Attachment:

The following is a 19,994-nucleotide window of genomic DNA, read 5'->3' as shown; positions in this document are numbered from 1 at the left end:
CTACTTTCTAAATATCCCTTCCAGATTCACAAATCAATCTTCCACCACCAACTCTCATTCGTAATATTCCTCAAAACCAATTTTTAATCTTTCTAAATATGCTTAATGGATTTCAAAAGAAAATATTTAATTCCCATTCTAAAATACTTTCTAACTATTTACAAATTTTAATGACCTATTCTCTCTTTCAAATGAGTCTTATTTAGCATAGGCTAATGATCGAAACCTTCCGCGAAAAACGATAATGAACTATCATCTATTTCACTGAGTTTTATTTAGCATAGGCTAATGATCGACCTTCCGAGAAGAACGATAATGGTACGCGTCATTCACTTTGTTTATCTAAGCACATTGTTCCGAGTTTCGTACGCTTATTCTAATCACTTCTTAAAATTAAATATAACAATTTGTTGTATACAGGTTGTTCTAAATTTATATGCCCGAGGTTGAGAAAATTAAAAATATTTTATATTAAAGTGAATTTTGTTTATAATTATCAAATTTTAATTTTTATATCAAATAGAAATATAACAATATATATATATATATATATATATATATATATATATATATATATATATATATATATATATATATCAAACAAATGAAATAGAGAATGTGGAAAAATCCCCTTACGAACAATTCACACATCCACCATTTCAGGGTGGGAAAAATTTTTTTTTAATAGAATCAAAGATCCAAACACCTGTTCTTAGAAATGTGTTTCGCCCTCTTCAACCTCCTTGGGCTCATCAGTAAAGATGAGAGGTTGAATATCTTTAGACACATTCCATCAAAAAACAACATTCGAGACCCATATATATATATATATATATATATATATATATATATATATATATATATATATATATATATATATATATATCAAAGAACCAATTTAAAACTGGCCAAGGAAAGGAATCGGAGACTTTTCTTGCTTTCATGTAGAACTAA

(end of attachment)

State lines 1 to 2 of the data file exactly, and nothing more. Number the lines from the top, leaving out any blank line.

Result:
The following is a 19,994-nucleotide window of genomic DNA, read 5'->3' as shown; positions in this document are numbered from 1 at the left end:
CTACTTTCTAAATATCCCTTCCAGATTCACAAATCAATCTTCCACCACCAACTCTCATTCGTAATATTCCTCAAAACCAATTTTTAATCTTTCTAAATATGCTTAATGGATTTCAAAAGAAAATATTTAATTCCCATTCTAAAATACTTTCTAACTATTTACAAATTTTAATGACCTATTCTCTCTTTCAAATGAGTCTTATTTAGCATAGGCTAATGATCGAAACCTTCCGCGAAAAACGATAATGAACTATCATCTATTTCACTGAGTTTTATTTAGCATAGGCTAATGATCGACCTTCCGAGAAGAACGATAATGGTACGCGTCATTCACTTTGTTTATCTAAGCACATTGTTCCGAGTTTCGTACGCTTATTCTAATCACTTCTTAAAATTAAATATAACAATTTGTTGTATACAGGTTGTTCTAAATTTATATGCCCGAGGTTGAGAAAATTAAAAATATTTTATATTAAAGTGAATTTTGTTTATAATTATCAAATTTTAATTTTTATATCAAATAGAAATATAACAATATATATATATATATATATATATATATATATATATATATATATATATATATATATATATATATCAAACAAATGAAATAGAGAATGTGGAAAAATCCCCTTACGAACAATTCACACATCCACCATTTCAGGGTGGGAAAAATTTTTTTTTAATAGAATCAAAGATCCAAACACCTGTTCTTAGAAATGTGTTTCGCCCTCTTCAACCTCCTTGGGCTCATCAGTAAAGATGAGAGGTTGAATATCTTTAGACACATTCCATCAAAAAACAACATTCGAGACCCATATATATATATATATATATATATATATATATATATATATATATATATATATATATATATATATATATATCAAAGAACCAATTTAAAACTGGCCAAGGAAAGGAATCGGAGACTTTTCTTGCTTTCATGTAGAACTAA